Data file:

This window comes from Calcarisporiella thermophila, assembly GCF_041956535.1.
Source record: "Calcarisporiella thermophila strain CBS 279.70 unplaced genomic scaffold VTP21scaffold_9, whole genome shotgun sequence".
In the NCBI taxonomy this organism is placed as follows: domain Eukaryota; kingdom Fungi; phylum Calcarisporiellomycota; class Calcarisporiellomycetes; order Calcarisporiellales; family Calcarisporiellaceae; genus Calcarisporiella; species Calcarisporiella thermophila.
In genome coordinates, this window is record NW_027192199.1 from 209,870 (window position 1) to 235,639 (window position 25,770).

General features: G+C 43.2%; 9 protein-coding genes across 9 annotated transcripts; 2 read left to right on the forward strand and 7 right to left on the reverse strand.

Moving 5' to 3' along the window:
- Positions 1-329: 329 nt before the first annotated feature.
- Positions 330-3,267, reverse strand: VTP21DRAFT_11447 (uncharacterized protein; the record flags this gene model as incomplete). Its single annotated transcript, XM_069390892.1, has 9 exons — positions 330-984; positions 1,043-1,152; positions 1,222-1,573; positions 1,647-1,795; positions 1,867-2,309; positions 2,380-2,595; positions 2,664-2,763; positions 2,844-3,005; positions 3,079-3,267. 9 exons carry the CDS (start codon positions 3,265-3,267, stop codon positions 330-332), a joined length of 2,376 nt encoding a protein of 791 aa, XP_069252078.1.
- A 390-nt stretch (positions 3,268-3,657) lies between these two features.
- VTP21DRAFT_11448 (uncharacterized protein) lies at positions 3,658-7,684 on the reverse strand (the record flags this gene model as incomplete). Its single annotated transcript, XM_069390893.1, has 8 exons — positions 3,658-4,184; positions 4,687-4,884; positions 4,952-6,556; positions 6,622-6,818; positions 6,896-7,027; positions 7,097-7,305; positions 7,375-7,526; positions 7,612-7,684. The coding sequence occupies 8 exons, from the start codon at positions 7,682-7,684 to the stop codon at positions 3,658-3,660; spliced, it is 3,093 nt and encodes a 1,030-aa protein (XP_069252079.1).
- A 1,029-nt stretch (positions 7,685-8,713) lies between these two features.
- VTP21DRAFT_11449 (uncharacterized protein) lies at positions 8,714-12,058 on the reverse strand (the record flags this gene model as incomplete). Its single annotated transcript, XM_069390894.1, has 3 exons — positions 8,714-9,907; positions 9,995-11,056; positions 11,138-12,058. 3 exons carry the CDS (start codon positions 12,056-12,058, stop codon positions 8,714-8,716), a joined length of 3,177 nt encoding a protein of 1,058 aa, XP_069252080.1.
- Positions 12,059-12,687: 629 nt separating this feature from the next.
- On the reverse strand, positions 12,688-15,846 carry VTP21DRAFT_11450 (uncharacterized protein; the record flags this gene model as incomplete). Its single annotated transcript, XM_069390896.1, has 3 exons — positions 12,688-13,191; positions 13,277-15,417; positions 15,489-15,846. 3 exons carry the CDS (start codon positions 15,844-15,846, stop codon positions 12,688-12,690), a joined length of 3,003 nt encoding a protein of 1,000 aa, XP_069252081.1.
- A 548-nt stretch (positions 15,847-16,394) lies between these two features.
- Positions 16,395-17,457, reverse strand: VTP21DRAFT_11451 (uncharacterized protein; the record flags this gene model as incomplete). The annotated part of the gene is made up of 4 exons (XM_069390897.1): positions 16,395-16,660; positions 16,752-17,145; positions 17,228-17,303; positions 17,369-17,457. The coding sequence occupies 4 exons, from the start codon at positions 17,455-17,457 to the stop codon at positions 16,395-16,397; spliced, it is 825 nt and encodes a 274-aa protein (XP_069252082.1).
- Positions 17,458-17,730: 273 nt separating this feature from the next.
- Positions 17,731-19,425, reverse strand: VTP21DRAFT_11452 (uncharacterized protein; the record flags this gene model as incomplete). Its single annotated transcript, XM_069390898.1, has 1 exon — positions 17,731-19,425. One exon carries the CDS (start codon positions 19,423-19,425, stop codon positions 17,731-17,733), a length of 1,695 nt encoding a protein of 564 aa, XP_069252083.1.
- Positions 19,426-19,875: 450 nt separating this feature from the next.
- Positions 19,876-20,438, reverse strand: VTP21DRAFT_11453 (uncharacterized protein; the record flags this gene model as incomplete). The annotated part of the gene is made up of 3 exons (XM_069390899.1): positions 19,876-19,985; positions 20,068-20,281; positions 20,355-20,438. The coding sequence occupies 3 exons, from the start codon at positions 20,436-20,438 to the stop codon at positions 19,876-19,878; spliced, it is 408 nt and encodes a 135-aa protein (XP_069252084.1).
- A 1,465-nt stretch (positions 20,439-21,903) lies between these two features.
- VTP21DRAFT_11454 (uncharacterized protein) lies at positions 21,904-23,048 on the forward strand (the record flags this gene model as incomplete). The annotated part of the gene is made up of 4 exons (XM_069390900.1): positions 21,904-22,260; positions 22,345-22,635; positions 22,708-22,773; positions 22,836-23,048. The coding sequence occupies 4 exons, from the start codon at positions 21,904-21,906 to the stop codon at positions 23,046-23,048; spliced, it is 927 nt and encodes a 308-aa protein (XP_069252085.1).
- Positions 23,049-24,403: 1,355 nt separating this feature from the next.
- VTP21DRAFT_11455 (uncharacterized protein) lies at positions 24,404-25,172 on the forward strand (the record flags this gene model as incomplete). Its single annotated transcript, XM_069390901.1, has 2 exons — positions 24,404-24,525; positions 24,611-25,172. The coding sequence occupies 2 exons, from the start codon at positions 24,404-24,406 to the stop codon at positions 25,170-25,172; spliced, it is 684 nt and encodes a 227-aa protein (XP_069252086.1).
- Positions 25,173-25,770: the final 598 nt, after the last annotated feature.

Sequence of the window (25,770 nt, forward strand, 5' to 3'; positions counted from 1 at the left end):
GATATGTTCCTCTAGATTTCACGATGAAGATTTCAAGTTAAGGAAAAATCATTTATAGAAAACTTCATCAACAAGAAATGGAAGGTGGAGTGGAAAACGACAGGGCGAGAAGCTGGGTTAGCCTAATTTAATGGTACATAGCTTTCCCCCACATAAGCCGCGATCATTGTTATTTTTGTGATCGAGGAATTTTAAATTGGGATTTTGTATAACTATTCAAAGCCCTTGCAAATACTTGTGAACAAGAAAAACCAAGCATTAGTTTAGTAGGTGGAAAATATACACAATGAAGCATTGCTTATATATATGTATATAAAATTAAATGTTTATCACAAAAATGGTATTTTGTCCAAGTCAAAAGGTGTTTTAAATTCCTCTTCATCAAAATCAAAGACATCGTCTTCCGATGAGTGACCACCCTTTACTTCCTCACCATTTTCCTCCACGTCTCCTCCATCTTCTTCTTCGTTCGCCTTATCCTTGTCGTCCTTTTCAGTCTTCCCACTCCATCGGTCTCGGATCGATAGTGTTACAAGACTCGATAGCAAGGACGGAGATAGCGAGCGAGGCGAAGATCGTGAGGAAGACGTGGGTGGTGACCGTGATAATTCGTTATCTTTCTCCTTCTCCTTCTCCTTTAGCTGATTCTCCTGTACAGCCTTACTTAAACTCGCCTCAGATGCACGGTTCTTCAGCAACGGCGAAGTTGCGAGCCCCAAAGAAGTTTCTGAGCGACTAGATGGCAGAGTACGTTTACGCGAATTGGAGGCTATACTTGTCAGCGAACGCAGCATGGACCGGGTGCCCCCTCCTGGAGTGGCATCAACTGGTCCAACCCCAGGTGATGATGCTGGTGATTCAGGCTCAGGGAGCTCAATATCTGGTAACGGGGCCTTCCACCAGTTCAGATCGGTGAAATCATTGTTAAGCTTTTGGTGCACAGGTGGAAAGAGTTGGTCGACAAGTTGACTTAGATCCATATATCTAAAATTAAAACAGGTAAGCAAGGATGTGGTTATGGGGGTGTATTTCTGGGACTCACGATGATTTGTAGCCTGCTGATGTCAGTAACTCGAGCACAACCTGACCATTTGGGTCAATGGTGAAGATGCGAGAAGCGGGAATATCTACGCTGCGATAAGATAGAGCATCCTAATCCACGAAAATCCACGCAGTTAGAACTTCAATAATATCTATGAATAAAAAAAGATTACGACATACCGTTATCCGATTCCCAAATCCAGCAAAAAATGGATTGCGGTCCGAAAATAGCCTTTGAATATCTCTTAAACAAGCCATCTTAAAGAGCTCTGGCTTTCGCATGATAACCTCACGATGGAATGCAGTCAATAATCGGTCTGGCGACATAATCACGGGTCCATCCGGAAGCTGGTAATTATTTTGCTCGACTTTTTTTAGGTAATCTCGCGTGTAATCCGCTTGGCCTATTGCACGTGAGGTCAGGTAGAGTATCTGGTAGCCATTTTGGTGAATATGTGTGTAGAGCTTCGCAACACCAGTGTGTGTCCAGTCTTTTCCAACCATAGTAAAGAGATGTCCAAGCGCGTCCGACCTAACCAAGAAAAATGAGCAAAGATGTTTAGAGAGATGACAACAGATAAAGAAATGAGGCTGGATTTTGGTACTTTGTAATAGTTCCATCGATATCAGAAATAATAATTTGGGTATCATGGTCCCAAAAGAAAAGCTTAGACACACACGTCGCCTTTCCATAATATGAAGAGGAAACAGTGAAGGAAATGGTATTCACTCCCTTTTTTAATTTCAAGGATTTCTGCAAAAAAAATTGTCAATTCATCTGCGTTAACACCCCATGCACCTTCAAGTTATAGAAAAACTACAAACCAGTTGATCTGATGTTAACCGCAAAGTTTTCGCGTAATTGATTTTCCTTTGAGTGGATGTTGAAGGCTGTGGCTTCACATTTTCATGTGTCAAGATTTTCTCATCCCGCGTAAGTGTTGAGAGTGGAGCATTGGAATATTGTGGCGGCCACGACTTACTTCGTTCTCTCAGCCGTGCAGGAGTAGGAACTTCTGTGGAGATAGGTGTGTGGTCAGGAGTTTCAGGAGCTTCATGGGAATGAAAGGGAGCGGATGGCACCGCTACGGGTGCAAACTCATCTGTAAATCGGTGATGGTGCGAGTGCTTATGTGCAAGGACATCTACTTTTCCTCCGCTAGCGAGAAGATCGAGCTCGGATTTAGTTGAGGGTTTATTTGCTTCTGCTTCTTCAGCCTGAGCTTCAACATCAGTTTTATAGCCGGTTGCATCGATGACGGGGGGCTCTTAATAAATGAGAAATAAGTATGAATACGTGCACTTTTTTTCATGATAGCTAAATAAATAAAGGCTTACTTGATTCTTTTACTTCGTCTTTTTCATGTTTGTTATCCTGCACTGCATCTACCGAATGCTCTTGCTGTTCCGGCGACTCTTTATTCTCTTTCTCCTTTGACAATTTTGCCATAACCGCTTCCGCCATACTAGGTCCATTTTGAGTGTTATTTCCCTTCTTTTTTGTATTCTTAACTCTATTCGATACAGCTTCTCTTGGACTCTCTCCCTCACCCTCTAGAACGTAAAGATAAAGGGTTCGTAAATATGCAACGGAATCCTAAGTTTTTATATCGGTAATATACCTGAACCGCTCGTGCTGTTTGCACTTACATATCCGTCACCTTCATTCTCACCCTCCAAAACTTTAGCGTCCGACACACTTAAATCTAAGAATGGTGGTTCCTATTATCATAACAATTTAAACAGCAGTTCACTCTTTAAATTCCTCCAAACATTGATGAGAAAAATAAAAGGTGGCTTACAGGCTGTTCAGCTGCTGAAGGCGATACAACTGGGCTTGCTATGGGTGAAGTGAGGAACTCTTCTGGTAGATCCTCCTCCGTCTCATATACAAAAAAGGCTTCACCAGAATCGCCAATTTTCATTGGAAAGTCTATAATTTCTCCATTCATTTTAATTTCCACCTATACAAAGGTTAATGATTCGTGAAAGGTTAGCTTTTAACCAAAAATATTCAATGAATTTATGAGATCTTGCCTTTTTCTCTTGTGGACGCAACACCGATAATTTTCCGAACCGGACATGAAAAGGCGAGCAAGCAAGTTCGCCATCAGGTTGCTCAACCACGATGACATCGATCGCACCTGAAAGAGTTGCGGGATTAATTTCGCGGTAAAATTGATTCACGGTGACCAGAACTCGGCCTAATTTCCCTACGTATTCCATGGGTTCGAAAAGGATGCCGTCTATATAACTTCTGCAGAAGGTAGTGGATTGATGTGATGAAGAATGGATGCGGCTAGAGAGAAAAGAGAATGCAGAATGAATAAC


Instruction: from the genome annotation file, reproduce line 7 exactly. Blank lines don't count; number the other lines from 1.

- Positions 1-329: 329 nt before the first annotated feature.